B.C. Liberals lose vote share in every region of province
CBC analysis shows losses hurt party most in Fraser Valley, Tri-Cities
The B.C. Liberals lost their share of the vote in every region of the province in Saturday's election, but those losses hurt the party most in the Fraser Valley and suburban Vancouver, a CBC News analysis has found.
CBC used final results from 2017 and preliminary results from 2020 to calculate vote shift in each region and riding of the province. (This analysis excludes mail-in and absentee ballots, which may not be counted and reported until mid-November, according to Elections BC).
The Fraser Valley was where voters rejected the B.C. Liberals in favour of the NDP and Greens in the largest proportions. The orange wave swept over both Langley and both Chilliwack ridings. North of the Fraser, the NDP also won both battleground Maple Ridge ridings.
Here's a look at where each party gained and lost ground on Saturday.
The B.C. NDP
Outside the Fraser Valley, the NDP also made significant inroads in the Interior, which resulted in the riding of Boundary-Similkameen flipping from red to orange. They held on to key ridings in the Tri-Cities and won Coquitlam-Burke Mountain from the Liberals.
The NDP also pulled off historic wins in three Richmond ridings, but in two of them the margins are so close — just 124 votes in Richmond South Centre — that mail-in ballots could easily flip them back to the Liberals.
The riding that shifted the most in the whole province was Oak Bay-Gordon Head, which voted overwhelmingly for former B.C. Green leader Andrew Weaver in 2017. The NDP didn't win a single polling station there in 2017, but former MP Murray Rankin won the riding decisively for the party on Saturday.
There were places where the NDP lost vote share on Saturday. Three were northern ridings where the party was not competitive.
But one was David Eby's riding of Vancouver-Point Grey. The NDP still easily carried the riding, but did so despite an eight-per-cent drop in vote share from 2017. These votes appear to have gone to the B.C. Greens, who showed an eight-per-cent increase there.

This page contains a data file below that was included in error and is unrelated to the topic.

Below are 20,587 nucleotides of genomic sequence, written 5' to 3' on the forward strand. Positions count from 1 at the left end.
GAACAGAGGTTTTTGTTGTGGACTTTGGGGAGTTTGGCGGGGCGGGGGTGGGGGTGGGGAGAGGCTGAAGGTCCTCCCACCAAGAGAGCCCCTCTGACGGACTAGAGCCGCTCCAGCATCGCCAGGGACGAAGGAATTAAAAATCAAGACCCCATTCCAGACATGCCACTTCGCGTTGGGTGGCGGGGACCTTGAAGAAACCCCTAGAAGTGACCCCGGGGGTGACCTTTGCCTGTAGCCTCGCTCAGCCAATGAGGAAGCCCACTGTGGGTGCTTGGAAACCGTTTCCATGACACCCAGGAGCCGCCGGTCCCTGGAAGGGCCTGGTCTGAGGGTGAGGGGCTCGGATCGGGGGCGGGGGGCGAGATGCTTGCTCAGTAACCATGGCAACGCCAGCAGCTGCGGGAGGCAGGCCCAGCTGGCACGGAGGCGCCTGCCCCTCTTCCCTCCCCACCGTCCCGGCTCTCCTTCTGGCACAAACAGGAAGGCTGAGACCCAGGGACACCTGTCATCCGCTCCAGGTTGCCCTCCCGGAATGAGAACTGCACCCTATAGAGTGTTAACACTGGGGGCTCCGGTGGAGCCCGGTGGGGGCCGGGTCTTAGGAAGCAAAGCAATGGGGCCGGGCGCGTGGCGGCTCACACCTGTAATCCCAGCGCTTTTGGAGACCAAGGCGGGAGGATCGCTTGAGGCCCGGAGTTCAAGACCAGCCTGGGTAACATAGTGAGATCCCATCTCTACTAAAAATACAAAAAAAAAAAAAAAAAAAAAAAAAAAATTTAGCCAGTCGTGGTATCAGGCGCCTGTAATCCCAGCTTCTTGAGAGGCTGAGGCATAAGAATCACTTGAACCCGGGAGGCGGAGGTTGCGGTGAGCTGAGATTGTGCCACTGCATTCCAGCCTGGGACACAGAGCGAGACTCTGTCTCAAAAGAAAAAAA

The B.C. Liberals
Saturday was a terrible night by any measure for the B.C. Liberals, who lost vote share in every region of the province compared with 2017.
The Liberals' most electorally significant losses were in the Fraser Valley.
But the riding where the Liberals lost the most vote share was a riding they won: Peace River South. This was due to a strong showing by B.C. Conservative candidate Kathleen Connolly, who placed second, and because former Liberal cabinet minister Mike Bernier won a landslide victory there in 2017.
There were a few bright spots for the Liberals on Saturday. The party increased their vote share over 2017 in both South Surrey and South Delta. They also showed a 12-per-cent increase in the riding of Surrey-Green Timbers, but it wasn't enough to defeat the NDP.
The B.C. Greens
It can unequivocally be said that the B.C. NDP had a good night on Saturday and the B.C. Liberals had a bad one.
But for the B.C. Greens, the results were more ambiguous.
The party held on with three seats in the legislature and can celebrate a breakthrough win on the Lower Mainland in the riding of West Vancouver-Sea to Sky.
Support for the party on the Sunshine Coast was also up 10 per cent over 2017.
But in Metro Vancouver, the results for the Greens were mixed. They made some gains in the City of Vancouver, most notably in Vancouver-Point Grey and Mount Pleasant, but lost vote share in the suburbs around Vancouver.
The riding where the Greens took the biggest hit was Oak Bay-Gordon Head, which they lost to the NDP.
- An earlier version of this story used a different methodology to calculate the changes by region. The first chart has been updated to incorporate the number of ridings per region into the calculation, which more accurately reflects the change in vote share. By this calculation, B.C. Liberal losses were more significant in the Fraser Valley, the North Shore and the Tri Cities than on Vancouver Island.Oct 27, 2020 1:30 PM PT